Carthage Veterinary Service recently hosted its first ever virtual Spring Symposium. The general session was filled with great presentations from industry leaders focusing in on markets and marketing, global pig consumption and production and genetics.
The keynote address for this year’s symposium was given by the new University of Illinois head football coach, Bret Bielema. Coach Bielema, who was raised on a swine farm near Prophetstown, Illinois, brought vast experience to the event, providing his take on “Overcoming Diversity.”
One of the most popular general session presentations focused on an update of the 84,000-sow farrow-to-finish swine production site in China. The site has gained global attention over the last several months and has led to many discussions on its sheer size and technology needed to operate a swine farm at this scale. Michael Ellerman, with the Chinese swine management and consulting firm Aspire Agritech Consulting, led the presentation with thought provoking insights and pictures from his farm visits during its construction.
Although a farm of this magnitude is not feasible here in the United States, the production concepts and technologies employed are important for us to follow. You have to appreciate the detail and technology involved in this build, and you’ll find it valuable to brainstorm how you can incorporate some of these items in our own farm construction projects.
The production site in China had originally been projected to be an 84,000-sow farrow-to-finish system, but it has now appreciated to a 105,000-sow farrow-to-finish system with on-site feedmill, slaughterhouse, employee housing, and waste water treatment center. It is estimated that this large site is spread across approximately 450 acres of land.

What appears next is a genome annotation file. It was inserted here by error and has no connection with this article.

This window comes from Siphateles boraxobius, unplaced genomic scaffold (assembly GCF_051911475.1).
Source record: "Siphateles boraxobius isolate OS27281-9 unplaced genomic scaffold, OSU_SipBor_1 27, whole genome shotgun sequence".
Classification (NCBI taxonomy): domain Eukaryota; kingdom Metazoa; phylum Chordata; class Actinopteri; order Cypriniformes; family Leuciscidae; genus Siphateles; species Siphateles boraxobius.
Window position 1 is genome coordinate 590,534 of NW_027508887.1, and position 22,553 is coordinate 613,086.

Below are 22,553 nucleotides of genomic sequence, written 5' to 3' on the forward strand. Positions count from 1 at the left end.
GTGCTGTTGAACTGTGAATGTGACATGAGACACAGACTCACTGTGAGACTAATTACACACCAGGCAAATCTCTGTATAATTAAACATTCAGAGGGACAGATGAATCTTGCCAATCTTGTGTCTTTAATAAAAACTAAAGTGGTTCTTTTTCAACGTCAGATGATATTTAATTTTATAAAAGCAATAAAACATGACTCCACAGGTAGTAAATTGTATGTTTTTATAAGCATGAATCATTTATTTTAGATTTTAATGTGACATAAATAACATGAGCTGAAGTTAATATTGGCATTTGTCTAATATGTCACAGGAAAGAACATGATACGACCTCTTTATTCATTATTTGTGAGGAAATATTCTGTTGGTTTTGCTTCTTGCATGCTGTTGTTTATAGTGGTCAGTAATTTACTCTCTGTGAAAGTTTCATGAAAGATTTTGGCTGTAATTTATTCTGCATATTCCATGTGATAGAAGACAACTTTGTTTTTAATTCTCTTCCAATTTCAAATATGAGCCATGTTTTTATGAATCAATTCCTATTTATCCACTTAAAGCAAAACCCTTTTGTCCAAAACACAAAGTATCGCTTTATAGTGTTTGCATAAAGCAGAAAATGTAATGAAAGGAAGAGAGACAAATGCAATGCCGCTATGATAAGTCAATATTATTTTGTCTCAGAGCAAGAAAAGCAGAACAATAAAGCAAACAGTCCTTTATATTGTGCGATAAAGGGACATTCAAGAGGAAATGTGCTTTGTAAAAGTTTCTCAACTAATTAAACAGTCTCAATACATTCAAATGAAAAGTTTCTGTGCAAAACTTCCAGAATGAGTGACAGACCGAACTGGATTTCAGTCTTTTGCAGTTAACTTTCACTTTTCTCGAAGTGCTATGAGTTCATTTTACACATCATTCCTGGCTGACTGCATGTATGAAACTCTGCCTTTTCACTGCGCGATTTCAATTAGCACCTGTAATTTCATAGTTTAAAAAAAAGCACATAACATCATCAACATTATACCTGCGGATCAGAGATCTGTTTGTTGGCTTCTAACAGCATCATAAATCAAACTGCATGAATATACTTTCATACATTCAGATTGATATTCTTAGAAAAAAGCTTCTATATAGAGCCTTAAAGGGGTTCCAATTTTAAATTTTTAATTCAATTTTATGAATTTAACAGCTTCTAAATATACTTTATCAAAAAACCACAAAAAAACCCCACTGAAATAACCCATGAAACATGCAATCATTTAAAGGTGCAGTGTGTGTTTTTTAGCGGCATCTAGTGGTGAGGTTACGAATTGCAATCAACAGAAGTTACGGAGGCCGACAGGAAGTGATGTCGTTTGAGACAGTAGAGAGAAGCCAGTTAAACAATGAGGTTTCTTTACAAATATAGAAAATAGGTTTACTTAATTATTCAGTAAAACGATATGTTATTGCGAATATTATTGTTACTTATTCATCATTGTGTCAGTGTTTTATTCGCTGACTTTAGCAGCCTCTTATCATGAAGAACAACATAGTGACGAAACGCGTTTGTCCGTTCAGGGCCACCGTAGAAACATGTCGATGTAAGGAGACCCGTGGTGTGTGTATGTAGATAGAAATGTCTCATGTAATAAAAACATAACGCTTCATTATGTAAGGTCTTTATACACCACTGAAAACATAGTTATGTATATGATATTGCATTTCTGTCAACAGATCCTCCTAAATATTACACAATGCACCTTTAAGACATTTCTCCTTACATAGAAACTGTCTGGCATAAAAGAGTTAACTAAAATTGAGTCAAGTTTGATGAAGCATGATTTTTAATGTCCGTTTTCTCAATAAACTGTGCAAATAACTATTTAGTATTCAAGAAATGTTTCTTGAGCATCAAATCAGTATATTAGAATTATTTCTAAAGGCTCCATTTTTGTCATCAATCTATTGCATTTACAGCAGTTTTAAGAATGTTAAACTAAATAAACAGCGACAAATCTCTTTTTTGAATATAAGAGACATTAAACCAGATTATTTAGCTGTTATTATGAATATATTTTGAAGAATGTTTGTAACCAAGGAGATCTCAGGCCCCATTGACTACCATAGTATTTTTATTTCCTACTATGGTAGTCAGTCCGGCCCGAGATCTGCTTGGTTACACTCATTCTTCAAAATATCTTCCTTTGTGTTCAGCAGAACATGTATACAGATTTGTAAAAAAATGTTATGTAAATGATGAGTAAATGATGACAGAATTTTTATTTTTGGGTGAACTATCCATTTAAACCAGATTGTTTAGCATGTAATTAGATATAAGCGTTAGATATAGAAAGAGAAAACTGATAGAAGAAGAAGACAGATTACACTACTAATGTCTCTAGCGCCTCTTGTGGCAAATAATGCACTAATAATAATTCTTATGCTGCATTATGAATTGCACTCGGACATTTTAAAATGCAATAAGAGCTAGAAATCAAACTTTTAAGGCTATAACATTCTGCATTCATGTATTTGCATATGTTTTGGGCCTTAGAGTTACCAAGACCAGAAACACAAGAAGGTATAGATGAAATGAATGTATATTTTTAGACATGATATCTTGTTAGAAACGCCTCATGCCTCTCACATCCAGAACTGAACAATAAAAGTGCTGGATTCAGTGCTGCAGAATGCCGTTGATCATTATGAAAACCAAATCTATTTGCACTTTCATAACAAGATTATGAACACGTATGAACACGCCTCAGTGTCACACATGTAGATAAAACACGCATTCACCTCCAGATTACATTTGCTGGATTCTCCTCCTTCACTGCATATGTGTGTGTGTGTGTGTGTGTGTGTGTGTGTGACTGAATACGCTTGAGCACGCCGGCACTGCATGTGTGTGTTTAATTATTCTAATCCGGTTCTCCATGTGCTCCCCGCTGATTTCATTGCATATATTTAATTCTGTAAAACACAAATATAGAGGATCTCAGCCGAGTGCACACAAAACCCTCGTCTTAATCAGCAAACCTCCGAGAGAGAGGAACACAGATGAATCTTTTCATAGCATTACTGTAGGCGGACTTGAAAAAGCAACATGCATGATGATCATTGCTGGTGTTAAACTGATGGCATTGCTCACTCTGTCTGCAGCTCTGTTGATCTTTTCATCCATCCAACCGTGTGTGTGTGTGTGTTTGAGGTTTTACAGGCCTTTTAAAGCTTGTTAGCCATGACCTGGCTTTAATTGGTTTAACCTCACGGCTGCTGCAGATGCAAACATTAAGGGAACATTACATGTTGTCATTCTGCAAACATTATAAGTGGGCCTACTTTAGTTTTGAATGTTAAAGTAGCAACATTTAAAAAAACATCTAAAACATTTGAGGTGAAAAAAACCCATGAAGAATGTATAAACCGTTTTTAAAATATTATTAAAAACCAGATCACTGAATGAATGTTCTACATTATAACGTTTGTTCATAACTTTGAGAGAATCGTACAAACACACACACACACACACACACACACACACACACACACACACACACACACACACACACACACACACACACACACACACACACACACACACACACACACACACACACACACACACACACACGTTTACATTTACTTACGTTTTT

The production site is also segregated into seven large production sites. Each site would be made up of three separate 35,000-head sow farms that are run farrow-to-finish. The production buildings are six stories tall. The sow farm is housed on the top two floors, with the nursery on its own floor directly underneath the sow farm. The finishing system is spread across the bottom three floors of the building structure.
The production site is designed with a large focus on external biosecurity due to African swine fever, classical swine fever, foot-and-mouth disease being popular pathogens in China – in addition to the diseases that we are familiar with here in the United States. Special biosecurity considerations were applied to:
- Transportation biosecurity. There will be no trucks needed to enter the site for animal and feed transportation. There will be automated carts that will move animals from the finishing floors to the slaughterhouse that are able to be washed and disinfected prior to re-entry to the finisher building. There are elevators in each building that will move animals between floors as they move through the production system.
- Feed ingredient sourcing. The farm is built near a very large industrial park where feed ingredients are brought in by trains. A very large feed line system has been constructed to move in raw ingredients from outside the farm, straight into the feed mill to eliminate the need for delivery trucks.
- Employee housing. On-site employee housing is provided to limit the risk of pathogens being brought in by the internal staff members. An on-site centralized kitchen is used to make food and deliver to each farm.
- Air filtration. External air is filtered at the entry of each of the farms. Additionally, exhaust air is filtered as it exits each building as a way to help decrease odor produced by the farm.
Due to the sheer size of the farm and the advanced needs for biosecurity, technology plays a large role in its functionality. The farm is equipped with 5G network coverage across the entirety of the site. With the increased challenge of employee recruitment, several functions of these farms are beginning to move toward robotic technology. Several automated programs have been designed to streamline efficiency including robotic manure scrapers, automated live animal transportation carts, and animal husbandry programs designed to pick up on sick or injured animals sooner.
This symposium was free for all in the industry to view and all presentations, including the Chinese mega-farm one, are available on demand at https://carthagevetservice.6connex.com/event/Carthage/springsymposium/login.